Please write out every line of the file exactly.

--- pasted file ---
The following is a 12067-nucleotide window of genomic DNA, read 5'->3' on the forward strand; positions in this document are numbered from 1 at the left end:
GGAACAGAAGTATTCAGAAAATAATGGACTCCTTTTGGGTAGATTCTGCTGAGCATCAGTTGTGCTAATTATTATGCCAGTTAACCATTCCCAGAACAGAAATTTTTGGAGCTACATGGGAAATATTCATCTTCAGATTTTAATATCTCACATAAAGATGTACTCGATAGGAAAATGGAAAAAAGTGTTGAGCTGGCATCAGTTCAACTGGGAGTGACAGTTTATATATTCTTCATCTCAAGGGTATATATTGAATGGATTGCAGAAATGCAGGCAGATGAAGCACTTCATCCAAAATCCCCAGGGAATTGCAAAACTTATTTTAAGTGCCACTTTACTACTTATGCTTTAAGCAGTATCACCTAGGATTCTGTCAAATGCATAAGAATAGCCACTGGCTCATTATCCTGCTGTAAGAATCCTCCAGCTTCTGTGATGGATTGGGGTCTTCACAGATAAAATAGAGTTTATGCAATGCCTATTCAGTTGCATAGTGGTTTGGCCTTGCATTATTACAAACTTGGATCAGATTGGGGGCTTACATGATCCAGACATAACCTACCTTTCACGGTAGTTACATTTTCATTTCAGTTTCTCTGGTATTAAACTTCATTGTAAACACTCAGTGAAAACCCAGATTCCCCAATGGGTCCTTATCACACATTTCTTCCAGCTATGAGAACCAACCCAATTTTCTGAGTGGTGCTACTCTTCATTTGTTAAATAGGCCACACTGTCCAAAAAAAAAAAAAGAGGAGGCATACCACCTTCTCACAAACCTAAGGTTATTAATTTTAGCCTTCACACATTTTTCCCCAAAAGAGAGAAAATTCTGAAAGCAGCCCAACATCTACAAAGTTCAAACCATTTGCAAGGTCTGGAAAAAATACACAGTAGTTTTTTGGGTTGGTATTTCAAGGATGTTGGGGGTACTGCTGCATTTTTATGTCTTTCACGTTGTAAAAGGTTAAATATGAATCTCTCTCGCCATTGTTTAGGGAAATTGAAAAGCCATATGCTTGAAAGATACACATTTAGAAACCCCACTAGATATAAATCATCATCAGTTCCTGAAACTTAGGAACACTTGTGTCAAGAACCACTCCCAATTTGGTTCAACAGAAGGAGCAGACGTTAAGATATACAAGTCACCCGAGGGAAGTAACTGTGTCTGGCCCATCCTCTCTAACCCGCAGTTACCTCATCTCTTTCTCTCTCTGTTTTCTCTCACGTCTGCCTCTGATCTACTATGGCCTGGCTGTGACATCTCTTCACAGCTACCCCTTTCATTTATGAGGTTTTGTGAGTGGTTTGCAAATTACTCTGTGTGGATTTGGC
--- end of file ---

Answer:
The following is a 12067-nucleotide window of genomic DNA, read 5'->3' on the forward strand; positions in this document are numbered from 1 at the left end:
GGAACAGAAGTATTCAGAAAATAATGGACTCCTTTTGGGTAGATTCTGCTGAGCATCAGTTGTGCTAATTATTATGCCAGTTAACCATTCCCAGAACAGAAATTTTTGGAGCTACATGGGAAATATTCATCTTCAGATTTTAATATCTCACATAAAGATGTACTCGATAGGAAAATGGAAAAAAGTGTTGAGCTGGCATCAGTTCAACTGGGAGTGACAGTTTATATATTCTTCATCTCAAGGGTATATATTGAATGGATTGCAGAAATGCAGGCAGATGAAGCACTTCATCCAAAATCCCCAGGGAATTGCAAAACTTATTTTAAGTGCCACTTTACTACTTATGCTTTAAGCAGTATCACCTAGGATTCTGTCAAATGCATAAGAATAGCCACTGGCTCATTATCCTGCTGTAAGAATCCTCCAGCTTCTGTGATGGATTGGGGTCTTCACAGATAAAATAGAGTTTATGCAATGCCTATTCAGTTGCATAGTGGTTTGGCCTTGCATTATTACAAACTTGGATCAGATTGGGGGCTTACATGATCCAGACATAACCTACCTTTCACGGTAGTTACATTTTCATTTCAGTTTCTCTGGTATTAAACTTCATTGTAAACACTCAGTGAAAACCCAGATTCCCCAATGGGTCCTTATCACACATTTCTTCCAGCTATGAGAACCAACCCAATTTTCTGAGTGGTGCTACTCTTCATTTGTTAAATAGGCCACACTGTCCAAAAAAAAAAAAAGAGGAGGCATACCACCTTCTCACAAACCTAAGGTTATTAATTTTAGCCTTCACACATTTTTCCCCAAAAGAGAGAAAATTCTGAAAGCAGCCCAACATCTACAAAGTTCAAACCATTTGCAAGGTCTGGAAAAAATACACAGTAGTTTTTTGGGTTGGTATTTCAAGGATGTTGGGGGTACTGCTGCATTTTTATGTCTTTCACGTTGTAAAAGGTTAAATATGAATCTCTCTCGCCATTGTTTAGGGAAATTGAAAAGCCATATGCTTGAAAGATACACATTTAGAAACCCCACTAGATATAAATCATCATCAGTTCCTGAAACTTAGGAACACTTGTGTCAAGAACCACTCCCAATTTGGTTCAACAGAAGGAGCAGACGTTAAGATATACAAGTCACCCGAGGGAAGTAACTGTGTCTGGCCCATCCTCTCTAACCCGCAGTTACCTCATCTCTTTCTCTCTCTGTTTTCTCTCACGTCTGCCTCTGATCTACTATGGCCTGGCTGTGACATCTCTTCACAGCTACCCCTTTCATTTATGAGGTTTTGTGAGTGGTTTGCAAATTACTCTGTGTGGATTTGGC